- 2 Tbs finely minced onion (you can use red or yellow or white or even green)
- 1-2 Tbs capers (we really like them in my house so I used 2 1/2 Tbs)
- 4 oz whole piece smoked salmon, shredded by hand
- freshly ground pepper
- olive oil for cooking
When the oil is hot put the batter into the pan, either by the teaspoon (for small fritters), tablespoon (for slightly bigger fritters), quarter cup (medium ones), or half cup (large ones) flattening the batter slightly.
Cook on one side until browned then carefully flip and cook on the other side until browned. Remove each one from the pan as it is done. You can either serve these hot, room temperature, or cold. They are great as a summer entree with a green or grain salad for dinner, with a cold yogurt cucumber sauce, with salsa, served cold as an appetizer, as a side dish for a heartier meal, etc.
*You can make these gluten-free by substituting rice flour for the wheat flour. You can add fresh herbs (dill, basil, parsley, cilantro) as you like. I use whole piece smoked salmon (not lox or nova) but you can use anything you like. If you don’t have smoked salmon but have leftover grilled, baked, or poached salmon use that. The fritters won’t be smoky but will still be delicious. If you use fresh (not smoked) salmon and/or leave out the capers you will need to add some salt. If you’ve got a bell pepper hanging around, mince some of that up and throw it in. If you don’t have herb cheese you can leave it out or substitute some shredded smoked provolone or cheddar or Swiss. I only ever buy extra virgin olive oil, coconut oil, sunflower, oil, and safflower oil. The first two add distinct flavor to whatever I cook the last two are neutral. Try whatever oil you like. Experiment, enjoy.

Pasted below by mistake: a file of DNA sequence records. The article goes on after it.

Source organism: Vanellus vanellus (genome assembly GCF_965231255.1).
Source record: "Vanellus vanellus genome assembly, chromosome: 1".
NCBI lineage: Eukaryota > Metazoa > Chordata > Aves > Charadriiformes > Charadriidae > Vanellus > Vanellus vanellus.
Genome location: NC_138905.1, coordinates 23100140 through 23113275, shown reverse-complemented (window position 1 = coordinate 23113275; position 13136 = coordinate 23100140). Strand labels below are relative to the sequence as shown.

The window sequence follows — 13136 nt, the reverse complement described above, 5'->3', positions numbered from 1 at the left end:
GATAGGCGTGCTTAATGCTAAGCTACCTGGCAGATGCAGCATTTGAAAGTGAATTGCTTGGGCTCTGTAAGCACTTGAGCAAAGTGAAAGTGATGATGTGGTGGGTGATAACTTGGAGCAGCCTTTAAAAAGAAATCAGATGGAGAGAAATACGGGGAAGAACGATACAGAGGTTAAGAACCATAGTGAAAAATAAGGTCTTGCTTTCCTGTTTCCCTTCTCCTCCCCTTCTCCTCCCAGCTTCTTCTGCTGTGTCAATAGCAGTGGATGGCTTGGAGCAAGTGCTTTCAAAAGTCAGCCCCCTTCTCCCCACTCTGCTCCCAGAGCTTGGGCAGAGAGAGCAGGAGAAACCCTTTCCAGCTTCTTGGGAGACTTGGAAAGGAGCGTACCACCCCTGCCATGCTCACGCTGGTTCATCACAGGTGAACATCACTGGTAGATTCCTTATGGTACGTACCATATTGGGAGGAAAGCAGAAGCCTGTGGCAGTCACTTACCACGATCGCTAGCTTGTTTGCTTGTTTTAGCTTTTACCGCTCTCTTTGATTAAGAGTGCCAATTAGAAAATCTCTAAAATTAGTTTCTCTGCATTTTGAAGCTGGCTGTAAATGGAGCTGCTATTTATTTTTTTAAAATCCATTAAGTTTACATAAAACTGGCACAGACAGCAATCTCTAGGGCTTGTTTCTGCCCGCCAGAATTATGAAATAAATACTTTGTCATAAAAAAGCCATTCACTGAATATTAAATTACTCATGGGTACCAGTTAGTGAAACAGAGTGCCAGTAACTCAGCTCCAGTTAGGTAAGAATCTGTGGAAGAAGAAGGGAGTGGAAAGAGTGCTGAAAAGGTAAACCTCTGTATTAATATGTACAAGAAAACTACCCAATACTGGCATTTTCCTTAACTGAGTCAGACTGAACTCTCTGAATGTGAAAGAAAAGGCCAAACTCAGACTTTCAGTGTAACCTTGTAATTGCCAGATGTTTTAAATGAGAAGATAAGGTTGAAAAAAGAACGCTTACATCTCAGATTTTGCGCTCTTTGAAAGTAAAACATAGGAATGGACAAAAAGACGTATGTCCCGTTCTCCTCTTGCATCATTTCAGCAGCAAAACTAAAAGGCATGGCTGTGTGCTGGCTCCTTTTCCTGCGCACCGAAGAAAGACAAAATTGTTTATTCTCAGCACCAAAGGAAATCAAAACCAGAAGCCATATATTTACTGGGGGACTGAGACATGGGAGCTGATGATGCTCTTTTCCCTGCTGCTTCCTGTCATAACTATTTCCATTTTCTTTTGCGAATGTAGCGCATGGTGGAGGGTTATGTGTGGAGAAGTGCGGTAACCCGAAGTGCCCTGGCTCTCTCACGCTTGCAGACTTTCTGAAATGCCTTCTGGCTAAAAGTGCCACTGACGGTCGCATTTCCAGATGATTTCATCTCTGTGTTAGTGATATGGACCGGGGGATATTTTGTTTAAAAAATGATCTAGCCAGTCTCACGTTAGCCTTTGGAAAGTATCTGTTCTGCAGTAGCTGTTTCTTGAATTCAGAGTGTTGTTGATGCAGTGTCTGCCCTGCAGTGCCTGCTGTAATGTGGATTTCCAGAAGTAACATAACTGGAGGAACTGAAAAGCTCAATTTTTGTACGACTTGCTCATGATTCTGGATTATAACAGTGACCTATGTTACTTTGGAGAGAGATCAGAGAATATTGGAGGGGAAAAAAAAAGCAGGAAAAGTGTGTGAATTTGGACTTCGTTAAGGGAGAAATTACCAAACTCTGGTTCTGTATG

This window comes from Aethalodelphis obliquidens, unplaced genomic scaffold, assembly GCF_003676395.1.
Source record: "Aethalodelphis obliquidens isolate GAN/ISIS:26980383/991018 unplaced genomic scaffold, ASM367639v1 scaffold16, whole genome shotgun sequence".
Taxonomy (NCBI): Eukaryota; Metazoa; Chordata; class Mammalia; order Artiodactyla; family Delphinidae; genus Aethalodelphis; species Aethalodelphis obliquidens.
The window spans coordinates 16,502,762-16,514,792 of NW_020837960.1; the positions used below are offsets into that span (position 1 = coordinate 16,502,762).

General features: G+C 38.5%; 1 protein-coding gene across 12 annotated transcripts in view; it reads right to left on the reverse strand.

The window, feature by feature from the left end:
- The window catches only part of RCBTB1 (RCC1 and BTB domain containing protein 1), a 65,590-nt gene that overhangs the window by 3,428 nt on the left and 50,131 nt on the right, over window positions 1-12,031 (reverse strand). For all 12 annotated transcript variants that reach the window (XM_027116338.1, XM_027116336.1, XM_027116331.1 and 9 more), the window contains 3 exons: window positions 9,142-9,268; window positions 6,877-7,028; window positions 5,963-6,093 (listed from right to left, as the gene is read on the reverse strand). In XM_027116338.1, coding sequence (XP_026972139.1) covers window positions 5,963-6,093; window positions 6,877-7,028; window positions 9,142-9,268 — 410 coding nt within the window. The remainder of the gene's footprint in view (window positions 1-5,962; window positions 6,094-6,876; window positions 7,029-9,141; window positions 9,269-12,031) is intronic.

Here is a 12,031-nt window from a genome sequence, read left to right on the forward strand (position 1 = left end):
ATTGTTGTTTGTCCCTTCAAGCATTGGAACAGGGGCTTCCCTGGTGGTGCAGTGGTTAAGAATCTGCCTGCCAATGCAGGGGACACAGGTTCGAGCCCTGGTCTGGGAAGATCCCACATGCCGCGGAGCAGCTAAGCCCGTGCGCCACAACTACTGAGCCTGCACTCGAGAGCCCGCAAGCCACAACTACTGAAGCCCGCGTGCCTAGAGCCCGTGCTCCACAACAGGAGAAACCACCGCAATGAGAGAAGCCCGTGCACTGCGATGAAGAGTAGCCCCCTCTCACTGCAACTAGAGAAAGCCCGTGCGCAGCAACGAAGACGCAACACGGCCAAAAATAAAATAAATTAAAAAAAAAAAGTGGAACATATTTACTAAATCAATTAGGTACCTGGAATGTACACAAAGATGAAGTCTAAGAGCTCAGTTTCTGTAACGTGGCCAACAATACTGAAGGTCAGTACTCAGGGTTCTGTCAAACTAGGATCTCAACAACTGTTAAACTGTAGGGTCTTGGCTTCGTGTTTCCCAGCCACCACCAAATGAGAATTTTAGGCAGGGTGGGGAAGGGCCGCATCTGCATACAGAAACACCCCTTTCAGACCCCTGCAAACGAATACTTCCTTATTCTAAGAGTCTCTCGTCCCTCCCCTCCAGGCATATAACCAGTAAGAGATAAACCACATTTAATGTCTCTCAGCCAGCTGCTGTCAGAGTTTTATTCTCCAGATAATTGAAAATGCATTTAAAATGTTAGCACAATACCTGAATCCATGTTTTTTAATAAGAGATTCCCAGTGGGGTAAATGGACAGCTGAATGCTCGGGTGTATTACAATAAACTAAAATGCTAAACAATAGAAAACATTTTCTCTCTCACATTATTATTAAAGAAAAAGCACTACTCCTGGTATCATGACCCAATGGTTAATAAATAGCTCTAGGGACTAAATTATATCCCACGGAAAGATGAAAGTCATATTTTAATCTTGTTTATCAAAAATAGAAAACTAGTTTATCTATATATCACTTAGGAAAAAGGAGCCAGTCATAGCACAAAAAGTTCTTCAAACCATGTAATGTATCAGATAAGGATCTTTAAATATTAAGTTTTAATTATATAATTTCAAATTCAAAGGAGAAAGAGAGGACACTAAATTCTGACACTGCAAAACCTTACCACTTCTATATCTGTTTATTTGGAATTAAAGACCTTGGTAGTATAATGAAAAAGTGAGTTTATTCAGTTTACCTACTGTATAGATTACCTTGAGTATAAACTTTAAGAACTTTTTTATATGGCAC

On March 13th I mentioned to my children that the next day would be Pi Day and that many people eat pie on that day. Of course they were excited by that, who wouldn’t be, and asked me to make pies for their classmates. And, since what’s the point of having a chef mother if she doesn’t do things like this, I made mini pies for 23 2nd graders, 23 kindergarteners, and assorted teachers and office ladies for Pi Day. But, because I am not a glutton for punishment, I made an easy and forgiving dough. Here’s the delicious recipe so you can make little pies and be the hero, too.